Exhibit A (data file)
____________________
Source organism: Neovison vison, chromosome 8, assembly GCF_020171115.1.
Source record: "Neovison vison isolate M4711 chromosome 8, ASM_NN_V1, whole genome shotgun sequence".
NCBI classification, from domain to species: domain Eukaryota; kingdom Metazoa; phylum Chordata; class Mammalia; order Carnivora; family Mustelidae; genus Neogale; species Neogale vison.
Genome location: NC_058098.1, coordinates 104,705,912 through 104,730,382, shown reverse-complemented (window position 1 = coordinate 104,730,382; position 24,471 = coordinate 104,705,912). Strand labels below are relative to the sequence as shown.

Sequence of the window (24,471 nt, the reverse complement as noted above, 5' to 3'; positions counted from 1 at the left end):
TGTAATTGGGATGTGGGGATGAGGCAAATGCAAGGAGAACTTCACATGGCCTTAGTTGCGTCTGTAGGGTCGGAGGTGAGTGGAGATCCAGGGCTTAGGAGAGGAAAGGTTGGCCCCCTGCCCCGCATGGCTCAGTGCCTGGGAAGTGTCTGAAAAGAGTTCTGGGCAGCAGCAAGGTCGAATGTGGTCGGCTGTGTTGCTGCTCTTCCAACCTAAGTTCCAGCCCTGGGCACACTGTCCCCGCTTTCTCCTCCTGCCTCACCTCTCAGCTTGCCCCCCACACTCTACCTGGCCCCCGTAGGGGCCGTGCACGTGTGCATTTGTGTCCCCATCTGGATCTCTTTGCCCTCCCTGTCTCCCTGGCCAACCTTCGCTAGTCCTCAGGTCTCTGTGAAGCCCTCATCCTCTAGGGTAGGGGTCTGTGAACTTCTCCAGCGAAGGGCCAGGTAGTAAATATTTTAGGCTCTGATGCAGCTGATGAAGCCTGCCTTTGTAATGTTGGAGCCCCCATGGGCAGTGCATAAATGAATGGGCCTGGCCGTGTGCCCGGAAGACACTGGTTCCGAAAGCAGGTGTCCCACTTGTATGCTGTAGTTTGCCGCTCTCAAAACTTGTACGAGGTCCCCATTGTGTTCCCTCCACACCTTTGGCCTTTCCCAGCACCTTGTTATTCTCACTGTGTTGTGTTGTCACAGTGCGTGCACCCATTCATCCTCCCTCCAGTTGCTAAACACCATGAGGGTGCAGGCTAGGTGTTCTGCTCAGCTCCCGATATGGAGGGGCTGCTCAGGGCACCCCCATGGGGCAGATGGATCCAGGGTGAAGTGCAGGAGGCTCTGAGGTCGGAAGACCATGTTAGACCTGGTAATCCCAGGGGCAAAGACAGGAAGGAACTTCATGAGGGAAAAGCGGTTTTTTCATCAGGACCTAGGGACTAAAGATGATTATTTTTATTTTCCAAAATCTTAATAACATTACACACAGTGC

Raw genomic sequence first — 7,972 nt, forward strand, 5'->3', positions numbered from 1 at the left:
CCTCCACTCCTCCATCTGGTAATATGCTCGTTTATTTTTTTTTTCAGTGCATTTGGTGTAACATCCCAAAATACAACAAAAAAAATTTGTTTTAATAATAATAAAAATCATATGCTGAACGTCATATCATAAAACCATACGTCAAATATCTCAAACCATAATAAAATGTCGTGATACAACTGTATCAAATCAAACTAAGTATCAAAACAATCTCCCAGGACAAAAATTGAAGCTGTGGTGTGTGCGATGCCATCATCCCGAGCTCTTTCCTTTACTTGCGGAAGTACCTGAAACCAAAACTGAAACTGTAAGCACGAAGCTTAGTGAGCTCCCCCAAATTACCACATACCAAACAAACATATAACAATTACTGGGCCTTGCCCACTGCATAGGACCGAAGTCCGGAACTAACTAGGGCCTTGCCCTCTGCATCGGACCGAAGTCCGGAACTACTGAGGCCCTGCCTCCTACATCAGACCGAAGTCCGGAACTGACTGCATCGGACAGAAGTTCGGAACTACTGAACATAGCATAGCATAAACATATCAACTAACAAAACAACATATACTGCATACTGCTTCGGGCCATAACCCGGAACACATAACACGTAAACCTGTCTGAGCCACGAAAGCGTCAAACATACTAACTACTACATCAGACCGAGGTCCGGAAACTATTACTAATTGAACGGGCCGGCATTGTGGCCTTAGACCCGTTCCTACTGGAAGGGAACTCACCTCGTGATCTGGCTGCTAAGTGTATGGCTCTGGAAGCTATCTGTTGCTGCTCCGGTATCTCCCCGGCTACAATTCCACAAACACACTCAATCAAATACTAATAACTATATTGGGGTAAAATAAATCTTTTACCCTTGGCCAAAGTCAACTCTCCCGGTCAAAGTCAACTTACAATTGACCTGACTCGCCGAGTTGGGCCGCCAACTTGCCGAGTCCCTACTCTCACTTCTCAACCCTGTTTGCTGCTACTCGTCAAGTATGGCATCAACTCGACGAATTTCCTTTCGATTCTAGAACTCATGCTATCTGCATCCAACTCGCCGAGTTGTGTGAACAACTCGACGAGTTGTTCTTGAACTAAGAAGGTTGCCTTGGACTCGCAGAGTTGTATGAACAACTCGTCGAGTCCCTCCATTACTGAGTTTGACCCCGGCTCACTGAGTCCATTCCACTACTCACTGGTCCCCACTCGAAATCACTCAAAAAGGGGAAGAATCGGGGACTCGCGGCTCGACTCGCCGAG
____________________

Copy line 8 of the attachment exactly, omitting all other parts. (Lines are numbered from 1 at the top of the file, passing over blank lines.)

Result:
CCTCCACTCCTCCATCTGGTAATATGCTCGTTTATTTTTTTTTTCAGTGCATTTGGTGTAACATCCCAAAATACAACAAAAAAAATTTGTTTTAATAATAATAAAAATCATATGCTGAACGTCATATCATAAAACCATACGTCAAATATCTCAAACCATAATAAAATGTCGTGATACAACTGTATCAAATCAAACTAAGTATCAAAACAATCTCCCAGGACAAAAATTGAAGCTGTGGTGTGTGCGATGCCATCATCCCGAGCTCTTTCCTTTACTTGCGGAAGTACCTGAAACCAAAACTGAAACTGTAAGCACGAAGCTTAGTGAGCTCCCCCAAATTACCACATACCAAACAAACATATAACAATTACTGGGCCTTGCCCACTGCATAGGACCGAAGTCCGGAACTAACTAGGGCCTTGCCCTCTGCATCGGACCGAAGTCCGGAACTACTGAGGCCCTGCCTCCTACATCAGACCGAAGTCCGGAACTGACTGCATCGGACAGAAGTTCGGAACTACTGAACATAGCATAGCATAAACATATCAACTAACAAAACAACATATACTGCATACTGCTTCGGGCCATAACCCGGAACACATAACACGTAAACCTGTCTGAGCCACGAAAGCGTCAAACATACTAACTACTACATCAGACCGAGGTCCGGAAACTATTACTAATTGAACGGGCCGGCATTGTGGCCTTAGACCCGTTCCTACTGGAAGGGAACTCACCTCGTGATCTGGCTGCTAAGTGTATGGCTCTGGAAGCTATCTGTTGCTGCTCCGGTATCTCCCCGGCTACAATTCCACAAACACACTCAATCAAATACTAATAACTATATTGGGGTAAAATAAATCTTTTACCCTTGGCCAAAGTCAACTCTCCCGGTCAAAGTCAACTTACAATTGACCTGACTCGCCGAGTTGGGCCGCCAACTTGCCGAGTCCCTACTCTCACTTCTCAACCCTGTTTGCTGCTACTCGTCAAGTATGGCATCAACTCGACGAATTTCCTTTCGATTCTAGAACTCATGCTATCTGCATCCAACTCGCCGAGTTGTGTGAACAACTCGACGAGTTGTTCTTGAACTAAGAAGGTTGCCTTGGACTCGCAGAGTTGTATGAACAACTCGTCGAGTCCCTCCATTACTGAGTTTGACCCCGGCTCACTGAGTCCATTCCACTACTCACTGGTCCCCACTCGAAATCACTCAAAAAGGGGAAGAATCGGGGACTCGCGGCTCGACTCGCCGAG